Taking a few more swings at Hall of Fame voting
The WISCH LIST
Jan. 21, 2012
Last weekend in downtown Chicago, the Cubs Convention passed for the second straight year without Ron Santo in attendance. Come this summer in upstate New York, Major League Baseball’s annual Hall of Fame Induction Ceremony will do the same.
Even though No. 10 is finally in its lineup.
Last month, I got riled up after Santo – the longtime Cubs third baseman, WGN radio announcer and Cooperstown pariah – was voted in to the Hall of Fame almost a year to the day after he had passed away at the age of 70.
If he’s good enough now, I asked, then why wasn’t he before?
Today, I’m riled up again because last week former Cincinnati Reds shortstop Barry Larkin was voted into the HOF Class of 2012, where his living self will join Santo’s ghost in Cooperstown this July.
The reason for my irritation is that Larkin, a player whose career numbers (.295 average, 198 home runs, 960 RBI) are no more impressive than Santo’s (.277, 342, 1,343), had to wait a mere three years to be voted in to the Hall after he became eligible. Santo, on the other hand, had to wait a lifetime to have his ticket punched.
And that makes no sense.
In fact, there’s no sense to the entire Hall of Fame voting process, which in large part inducted Larkin because he was in the right place at the right time. In other words, he was eligible during a year when there were really no other worthy candidates up for vote.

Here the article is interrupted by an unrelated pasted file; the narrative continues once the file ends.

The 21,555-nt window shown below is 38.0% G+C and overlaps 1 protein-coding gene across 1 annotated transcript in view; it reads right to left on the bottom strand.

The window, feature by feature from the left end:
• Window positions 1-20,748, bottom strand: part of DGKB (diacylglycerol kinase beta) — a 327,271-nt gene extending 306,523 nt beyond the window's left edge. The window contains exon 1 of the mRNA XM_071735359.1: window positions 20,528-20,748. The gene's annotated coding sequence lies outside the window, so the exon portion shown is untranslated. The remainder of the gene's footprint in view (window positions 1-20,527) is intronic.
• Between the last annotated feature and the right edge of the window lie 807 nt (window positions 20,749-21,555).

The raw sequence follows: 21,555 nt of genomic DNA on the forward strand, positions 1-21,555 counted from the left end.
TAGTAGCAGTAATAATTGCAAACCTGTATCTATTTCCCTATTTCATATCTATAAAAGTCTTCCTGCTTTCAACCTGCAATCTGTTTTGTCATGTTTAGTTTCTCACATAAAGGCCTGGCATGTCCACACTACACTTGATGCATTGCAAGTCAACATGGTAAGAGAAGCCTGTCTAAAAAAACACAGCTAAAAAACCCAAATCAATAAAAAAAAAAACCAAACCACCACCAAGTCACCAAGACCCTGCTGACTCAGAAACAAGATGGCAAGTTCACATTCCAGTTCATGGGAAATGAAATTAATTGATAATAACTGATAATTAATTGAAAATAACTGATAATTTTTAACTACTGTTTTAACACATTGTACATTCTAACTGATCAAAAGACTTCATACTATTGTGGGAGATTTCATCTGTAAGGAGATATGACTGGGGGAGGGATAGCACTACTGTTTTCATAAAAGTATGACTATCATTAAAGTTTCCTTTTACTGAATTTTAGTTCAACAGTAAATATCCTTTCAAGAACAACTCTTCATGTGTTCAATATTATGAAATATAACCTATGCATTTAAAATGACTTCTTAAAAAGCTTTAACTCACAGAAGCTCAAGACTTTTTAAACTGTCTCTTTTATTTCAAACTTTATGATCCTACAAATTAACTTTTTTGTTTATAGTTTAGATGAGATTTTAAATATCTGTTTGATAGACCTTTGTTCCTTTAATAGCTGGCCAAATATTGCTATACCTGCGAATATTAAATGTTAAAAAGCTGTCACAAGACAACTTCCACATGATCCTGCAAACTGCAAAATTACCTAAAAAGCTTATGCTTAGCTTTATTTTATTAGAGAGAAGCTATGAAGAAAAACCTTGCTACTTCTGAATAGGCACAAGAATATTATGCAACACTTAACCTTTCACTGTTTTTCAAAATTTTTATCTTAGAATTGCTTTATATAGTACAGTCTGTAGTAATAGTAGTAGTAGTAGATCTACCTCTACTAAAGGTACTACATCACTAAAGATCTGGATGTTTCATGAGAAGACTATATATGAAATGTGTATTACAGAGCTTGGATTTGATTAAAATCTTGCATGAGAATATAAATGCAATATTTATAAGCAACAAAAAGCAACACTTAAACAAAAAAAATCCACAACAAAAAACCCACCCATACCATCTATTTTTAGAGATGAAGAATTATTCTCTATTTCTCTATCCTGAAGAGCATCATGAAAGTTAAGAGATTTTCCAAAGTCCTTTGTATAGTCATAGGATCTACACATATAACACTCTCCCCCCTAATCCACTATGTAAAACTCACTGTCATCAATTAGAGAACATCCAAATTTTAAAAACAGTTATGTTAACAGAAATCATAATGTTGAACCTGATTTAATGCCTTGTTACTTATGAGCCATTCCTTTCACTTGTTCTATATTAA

I don’t think there’s any doubt that the Hall of Fame is under pressure to induct at least one recently retired player every year, whether it’s truly merited or not. After all, the show must go on.
That fact creates a bizarre inequity in HOF induction as players simply don’t become more eligible after spending multiple years on the ballot. For example, it’s not as if Santo’s statistics improved after his death. They were the same numbers he had when he first became eligible for the Hall of Fame in 1979. Nothing has changed except for his death.
As I wrote last month, I think there should be first-ballot Hall of Famers (the true elites) and then Hall of Famers, who should then be voted in during their second year of eligibility. If a player doesn’t earn the required 75 percent of the vote by his second year on the ballot, he should fall off it. If that had happened with Santo’s HOF bid, so be it. At least it’s logical, standardized and fair.
Instead, though, voters undergo this silly practice of making some borderline players (such as Andre Dawson) “bide their time” while others (such as Larkin) are voted in quickly because, well, somebody had to get in this year.
A friend of mine actually proposed the idea that players should only be eligible for Hall of Fame induction once. If they earn 75 percent of the vote in their year of eligibility, they’re inducted, he said. If they earn better than 90 percent, they’re then placed in the Hall’s “Elite Wing.”
At first, that sounded like a pretty good idea to me. That is, until I realized that undisputable “elites” such as Joe DiMaggio (89.16 percent), Mickey Mantle (88.22) and Sandy Koufax (86.87) are among those who didn’t earn 90 percent of the Hall of Fame vote, while questionable “elites” Jim Palmer (92.57), Ozzie Smith (91.74) and Roberto Alomar (90.1) are among those who did.
Like I said, Hall of Fame voting makes no sense.
In fact, I’d say it’s a bust.